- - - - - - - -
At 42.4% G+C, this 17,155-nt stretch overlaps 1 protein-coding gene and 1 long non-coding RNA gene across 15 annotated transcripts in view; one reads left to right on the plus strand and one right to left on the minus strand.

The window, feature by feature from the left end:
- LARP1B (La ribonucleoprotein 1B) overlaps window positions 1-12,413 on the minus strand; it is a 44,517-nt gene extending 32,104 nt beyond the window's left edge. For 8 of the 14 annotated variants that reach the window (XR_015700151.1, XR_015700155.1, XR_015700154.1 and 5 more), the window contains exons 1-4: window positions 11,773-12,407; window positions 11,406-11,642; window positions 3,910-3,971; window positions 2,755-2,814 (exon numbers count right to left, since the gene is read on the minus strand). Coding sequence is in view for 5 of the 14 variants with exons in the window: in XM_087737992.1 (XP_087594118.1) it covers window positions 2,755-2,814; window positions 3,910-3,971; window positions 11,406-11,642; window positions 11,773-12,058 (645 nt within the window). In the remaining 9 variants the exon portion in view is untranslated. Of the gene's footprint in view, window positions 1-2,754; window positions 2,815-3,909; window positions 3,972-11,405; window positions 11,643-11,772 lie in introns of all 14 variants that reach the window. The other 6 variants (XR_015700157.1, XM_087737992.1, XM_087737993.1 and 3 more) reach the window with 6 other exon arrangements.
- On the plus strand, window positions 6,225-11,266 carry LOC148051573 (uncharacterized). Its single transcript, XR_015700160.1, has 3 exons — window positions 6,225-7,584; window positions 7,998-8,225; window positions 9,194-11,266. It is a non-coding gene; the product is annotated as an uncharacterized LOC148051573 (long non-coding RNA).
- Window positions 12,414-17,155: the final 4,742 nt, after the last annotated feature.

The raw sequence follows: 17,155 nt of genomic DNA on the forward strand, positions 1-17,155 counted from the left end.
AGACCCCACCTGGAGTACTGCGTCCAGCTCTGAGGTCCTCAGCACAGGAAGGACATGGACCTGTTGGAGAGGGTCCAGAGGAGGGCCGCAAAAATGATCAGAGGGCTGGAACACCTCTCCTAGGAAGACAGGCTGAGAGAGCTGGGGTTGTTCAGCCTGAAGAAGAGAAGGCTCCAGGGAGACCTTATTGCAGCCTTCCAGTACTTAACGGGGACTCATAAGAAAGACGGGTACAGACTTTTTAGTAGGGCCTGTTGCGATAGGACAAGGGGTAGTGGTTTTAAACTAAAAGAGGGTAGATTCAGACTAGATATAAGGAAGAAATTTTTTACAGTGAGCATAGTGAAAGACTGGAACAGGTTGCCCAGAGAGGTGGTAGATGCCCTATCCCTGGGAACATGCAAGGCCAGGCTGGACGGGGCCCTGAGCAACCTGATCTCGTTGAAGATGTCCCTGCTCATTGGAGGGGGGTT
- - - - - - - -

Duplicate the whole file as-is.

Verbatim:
At 42.4% G+C, this 17,155-nt stretch overlaps 1 protein-coding gene and 1 long non-coding RNA gene across 15 annotated transcripts in view; one reads left to right on the plus strand and one right to left on the minus strand.

The window, feature by feature from the left end:
- LARP1B (La ribonucleoprotein 1B) overlaps window positions 1-12,413 on the minus strand; it is a 44,517-nt gene extending 32,104 nt beyond the window's left edge. For 8 of the 14 annotated variants that reach the window (XR_015700151.1, XR_015700155.1, XR_015700154.1 and 5 more), the window contains exons 1-4: window positions 11,773-12,407; window positions 11,406-11,642; window positions 3,910-3,971; window positions 2,755-2,814 (exon numbers count right to left, since the gene is read on the minus strand). Coding sequence is in view for 5 of the 14 variants with exons in the window: in XM_087737992.1 (XP_087594118.1) it covers window positions 2,755-2,814; window positions 3,910-3,971; window positions 11,406-11,642; window positions 11,773-12,058 (645 nt within the window). In the remaining 9 variants the exon portion in view is untranslated. Of the gene's footprint in view, window positions 1-2,754; window positions 2,815-3,909; window positions 3,972-11,405; window positions 11,643-11,772 lie in introns of all 14 variants that reach the window. The other 6 variants (XR_015700157.1, XM_087737992.1, XM_087737993.1 and 3 more) reach the window with 6 other exon arrangements.
- On the plus strand, window positions 6,225-11,266 carry LOC148051573 (uncharacterized). Its single transcript, XR_015700160.1, has 3 exons — window positions 6,225-7,584; window positions 7,998-8,225; window positions 9,194-11,266. It is a non-coding gene; the product is annotated as an uncharacterized LOC148051573 (long non-coding RNA).
- Window positions 12,414-17,155: the final 4,742 nt, after the last annotated feature.

The raw sequence follows: 17,155 nt of genomic DNA on the forward strand, positions 1-17,155 counted from the left end.
AGACCCCACCTGGAGTACTGCGTCCAGCTCTGAGGTCCTCAGCACAGGAAGGACATGGACCTGTTGGAGAGGGTCCAGAGGAGGGCCGCAAAAATGATCAGAGGGCTGGAACACCTCTCCTAGGAAGACAGGCTGAGAGAGCTGGGGTTGTTCAGCCTGAAGAAGAGAAGGCTCCAGGGAGACCTTATTGCAGCCTTCCAGTACTTAACGGGGACTCATAAGAAAGACGGGTACAGACTTTTTAGTAGGGCCTGTTGCGATAGGACAAGGGGTAGTGGTTTTAAACTAAAAGAGGGTAGATTCAGACTAGATATAAGGAAGAAATTTTTTACAGTGAGCATAGTGAAAGACTGGAACAGGTTGCCCAGAGAGGTGGTAGATGCCCTATCCCTGGGAACATGCAAGGCCAGGCTGGACGGGGCCCTGAGCAACCTGATCTCGTTGAAGATGTCCCTGCTCATTGGAGGGGGGTT